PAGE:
Settle said he thought if there was a $2 million surplus, it should go toward other areas that have seen cuts in the last several years or toward signing bonuses, like other cities give, as an incentive for hires.

"The main reason they're going down this direction is to address the needs of the Police Department that may not have been addressed in the past several years," Geffken said. He said this is not an annual request.

Ward 2 Director Andre Good said it's not an "either or" situation, and the Police Department needs both personnel and equipment. He also said the Police Department doesn't have access to other sources of funding that some departments may have, and the board needs to prioritize.

Nearly 46 percent of the funds on the purchase request attached to Walker's memo are earmarked for vehicles — nine patrol Tahoes, two animal control trucks and three used mid-size sedans.

The animal control trucks and criminal investigation division's sedans do not sustain the same usage as patrol vehicles, but Clark said they are requiring higher maintenance costs due to high mileage and several of the animal control trucks that are between 15 and 18 years old.

Clark said the motorcycle unit has been successful for traffic enforcement and community outreach and hopes to add a fourth officer to it.

The Police Department also wants to spend around $280,000 on perimeter security fencing to enclose vehicles from the public. Clark's memo indicates no damage has occurred in various incidents with the public, but he wants to prevent the possibility.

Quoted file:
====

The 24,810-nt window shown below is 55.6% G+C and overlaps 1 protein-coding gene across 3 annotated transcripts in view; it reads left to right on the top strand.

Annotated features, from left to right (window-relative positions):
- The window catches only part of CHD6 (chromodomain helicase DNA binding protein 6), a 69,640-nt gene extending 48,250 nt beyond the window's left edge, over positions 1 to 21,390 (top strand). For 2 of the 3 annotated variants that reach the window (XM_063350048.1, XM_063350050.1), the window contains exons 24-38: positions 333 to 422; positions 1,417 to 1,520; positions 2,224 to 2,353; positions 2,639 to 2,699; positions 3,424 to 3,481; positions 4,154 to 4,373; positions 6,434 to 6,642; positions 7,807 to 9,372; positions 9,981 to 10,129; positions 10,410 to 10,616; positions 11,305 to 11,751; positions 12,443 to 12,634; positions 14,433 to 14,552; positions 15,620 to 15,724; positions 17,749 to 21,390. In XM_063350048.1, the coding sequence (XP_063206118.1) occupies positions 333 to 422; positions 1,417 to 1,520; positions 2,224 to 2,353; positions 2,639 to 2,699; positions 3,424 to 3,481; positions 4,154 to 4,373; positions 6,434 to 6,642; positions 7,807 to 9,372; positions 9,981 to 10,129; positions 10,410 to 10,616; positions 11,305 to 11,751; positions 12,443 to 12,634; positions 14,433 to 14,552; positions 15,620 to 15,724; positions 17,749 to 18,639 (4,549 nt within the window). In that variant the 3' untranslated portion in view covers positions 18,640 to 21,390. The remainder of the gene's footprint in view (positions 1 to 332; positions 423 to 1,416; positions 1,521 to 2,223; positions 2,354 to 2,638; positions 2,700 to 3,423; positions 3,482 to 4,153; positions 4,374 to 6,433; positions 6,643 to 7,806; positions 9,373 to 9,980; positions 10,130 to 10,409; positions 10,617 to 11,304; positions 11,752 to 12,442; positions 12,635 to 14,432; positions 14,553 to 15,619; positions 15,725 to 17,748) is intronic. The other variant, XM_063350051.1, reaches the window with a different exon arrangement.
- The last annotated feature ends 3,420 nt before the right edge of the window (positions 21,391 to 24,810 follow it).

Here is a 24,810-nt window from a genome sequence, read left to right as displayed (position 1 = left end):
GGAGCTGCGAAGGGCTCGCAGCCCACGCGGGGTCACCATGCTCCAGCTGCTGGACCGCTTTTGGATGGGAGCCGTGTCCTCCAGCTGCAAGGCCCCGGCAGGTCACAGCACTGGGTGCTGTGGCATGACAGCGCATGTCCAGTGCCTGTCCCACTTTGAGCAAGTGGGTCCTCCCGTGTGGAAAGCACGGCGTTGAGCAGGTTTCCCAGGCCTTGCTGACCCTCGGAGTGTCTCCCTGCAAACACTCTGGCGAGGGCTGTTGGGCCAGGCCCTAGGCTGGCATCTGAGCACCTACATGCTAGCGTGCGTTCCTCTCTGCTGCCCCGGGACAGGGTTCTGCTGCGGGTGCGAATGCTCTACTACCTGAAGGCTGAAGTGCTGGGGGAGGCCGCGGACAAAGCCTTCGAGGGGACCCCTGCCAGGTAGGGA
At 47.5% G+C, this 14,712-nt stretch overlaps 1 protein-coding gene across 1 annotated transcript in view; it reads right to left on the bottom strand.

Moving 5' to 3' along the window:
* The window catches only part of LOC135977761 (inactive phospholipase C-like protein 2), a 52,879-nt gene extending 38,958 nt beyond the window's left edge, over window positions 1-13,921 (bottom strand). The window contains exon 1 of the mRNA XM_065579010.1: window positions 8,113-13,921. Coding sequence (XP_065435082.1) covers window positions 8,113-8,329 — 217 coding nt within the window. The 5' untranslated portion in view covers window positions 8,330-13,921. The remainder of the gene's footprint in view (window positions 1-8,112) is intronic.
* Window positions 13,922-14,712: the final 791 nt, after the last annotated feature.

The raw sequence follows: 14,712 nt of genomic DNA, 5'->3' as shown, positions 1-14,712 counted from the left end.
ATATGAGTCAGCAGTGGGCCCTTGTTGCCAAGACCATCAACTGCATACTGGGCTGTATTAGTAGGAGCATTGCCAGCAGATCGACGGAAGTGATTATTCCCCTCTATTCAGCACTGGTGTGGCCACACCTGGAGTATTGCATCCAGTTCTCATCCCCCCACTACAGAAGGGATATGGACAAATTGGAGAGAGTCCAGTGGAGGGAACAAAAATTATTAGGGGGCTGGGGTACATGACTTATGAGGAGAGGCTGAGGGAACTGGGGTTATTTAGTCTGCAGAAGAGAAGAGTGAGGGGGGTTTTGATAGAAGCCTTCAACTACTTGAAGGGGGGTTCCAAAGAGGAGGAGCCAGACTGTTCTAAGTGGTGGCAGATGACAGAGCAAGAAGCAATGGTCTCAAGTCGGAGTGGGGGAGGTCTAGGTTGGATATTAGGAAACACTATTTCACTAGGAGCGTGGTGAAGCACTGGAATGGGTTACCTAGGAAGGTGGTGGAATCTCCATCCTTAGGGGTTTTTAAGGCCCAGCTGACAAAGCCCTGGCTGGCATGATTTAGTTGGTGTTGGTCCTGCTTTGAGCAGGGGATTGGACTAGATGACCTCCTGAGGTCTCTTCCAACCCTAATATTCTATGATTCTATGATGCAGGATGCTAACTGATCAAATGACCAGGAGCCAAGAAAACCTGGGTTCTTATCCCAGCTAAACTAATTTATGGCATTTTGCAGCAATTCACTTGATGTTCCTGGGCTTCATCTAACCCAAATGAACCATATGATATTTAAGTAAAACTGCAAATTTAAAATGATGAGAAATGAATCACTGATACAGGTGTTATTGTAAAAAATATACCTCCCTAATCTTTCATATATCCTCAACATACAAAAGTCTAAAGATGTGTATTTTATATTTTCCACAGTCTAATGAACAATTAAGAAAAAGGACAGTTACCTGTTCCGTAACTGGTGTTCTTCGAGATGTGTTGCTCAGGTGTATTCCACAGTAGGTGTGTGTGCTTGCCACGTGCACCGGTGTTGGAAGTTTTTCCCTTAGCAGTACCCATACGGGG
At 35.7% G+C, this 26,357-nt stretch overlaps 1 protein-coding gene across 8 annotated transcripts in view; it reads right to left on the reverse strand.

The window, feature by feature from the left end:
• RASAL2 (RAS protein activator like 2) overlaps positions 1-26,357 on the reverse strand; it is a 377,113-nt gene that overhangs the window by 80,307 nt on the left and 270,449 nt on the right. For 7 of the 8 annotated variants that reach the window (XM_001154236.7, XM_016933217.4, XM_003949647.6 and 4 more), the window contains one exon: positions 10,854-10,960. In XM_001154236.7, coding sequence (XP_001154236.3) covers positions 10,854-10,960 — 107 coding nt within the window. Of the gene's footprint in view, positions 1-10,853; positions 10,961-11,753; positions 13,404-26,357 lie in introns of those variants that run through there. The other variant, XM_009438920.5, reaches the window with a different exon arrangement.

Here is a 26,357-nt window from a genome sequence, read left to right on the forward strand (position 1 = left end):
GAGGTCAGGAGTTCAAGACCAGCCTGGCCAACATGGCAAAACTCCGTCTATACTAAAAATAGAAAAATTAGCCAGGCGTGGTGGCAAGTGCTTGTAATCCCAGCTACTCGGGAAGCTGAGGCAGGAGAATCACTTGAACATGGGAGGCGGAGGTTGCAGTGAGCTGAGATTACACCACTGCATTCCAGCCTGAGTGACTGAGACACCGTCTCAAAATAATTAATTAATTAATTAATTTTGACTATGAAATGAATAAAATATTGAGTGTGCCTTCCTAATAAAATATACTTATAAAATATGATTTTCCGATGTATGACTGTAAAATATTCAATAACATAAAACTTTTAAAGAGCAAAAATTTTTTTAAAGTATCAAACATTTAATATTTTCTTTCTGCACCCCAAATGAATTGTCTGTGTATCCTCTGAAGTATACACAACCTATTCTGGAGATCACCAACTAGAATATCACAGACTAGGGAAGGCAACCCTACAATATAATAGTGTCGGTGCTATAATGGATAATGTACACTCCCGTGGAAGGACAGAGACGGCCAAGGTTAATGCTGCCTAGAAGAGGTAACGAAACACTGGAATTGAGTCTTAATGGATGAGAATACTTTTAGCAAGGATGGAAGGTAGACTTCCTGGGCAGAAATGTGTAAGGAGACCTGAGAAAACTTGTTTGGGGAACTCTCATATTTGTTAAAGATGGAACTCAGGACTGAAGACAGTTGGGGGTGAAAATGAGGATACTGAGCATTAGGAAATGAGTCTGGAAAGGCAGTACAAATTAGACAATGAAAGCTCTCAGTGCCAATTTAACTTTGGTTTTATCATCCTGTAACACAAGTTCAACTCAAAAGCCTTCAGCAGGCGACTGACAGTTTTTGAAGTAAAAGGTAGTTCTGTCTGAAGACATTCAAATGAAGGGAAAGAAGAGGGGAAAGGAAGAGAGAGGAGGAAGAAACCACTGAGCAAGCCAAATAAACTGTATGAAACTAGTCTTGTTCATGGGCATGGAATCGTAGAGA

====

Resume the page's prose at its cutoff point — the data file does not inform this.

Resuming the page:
Finally, the department plans to purchase 60 police radios for $270,000, a driving simulator and other special response equipment. Ninety-two mobile radios and eight in-car units were approved for purchase in September to upgrade the communication system. The current radios will be considered obsolete by the end of the year.

Lorenz noted that police equipment was the No. 1 priority on the 2019 budget earlier this year and the money being requested is not new.

"This was money that was in the budget for the Police Department in 2018. It was budgeted for the PD, the PD was not able to fill these positions, because it's kind of hard to fill those," Lorenz said. "Those positions are still open, the money was there to pay those officers had they been hired, so why not buy equipment to help the officers that are here and committed to their job currently?"

He noted some officers are driving cars from 2009 with more than 200,000 miles on them.

"We can't do that. If we're going to recruit, a $5,000 bonus isn't going to recruit somebody if you show them a 9-year-old car with 200,000 miles on it and say, 'There's your new car,'" Lorenz said. "This is an appropriate use of this money. Chief Clark isn't asking for new money from somewhere; this is already in the police budget, we're just using unspent funds to purchase something different than what it was originally budgeted for. I have no problem with that."

©2018 Times Record (Fort Smith, Ark.). Distributed by Tribune Content Agency, LLC.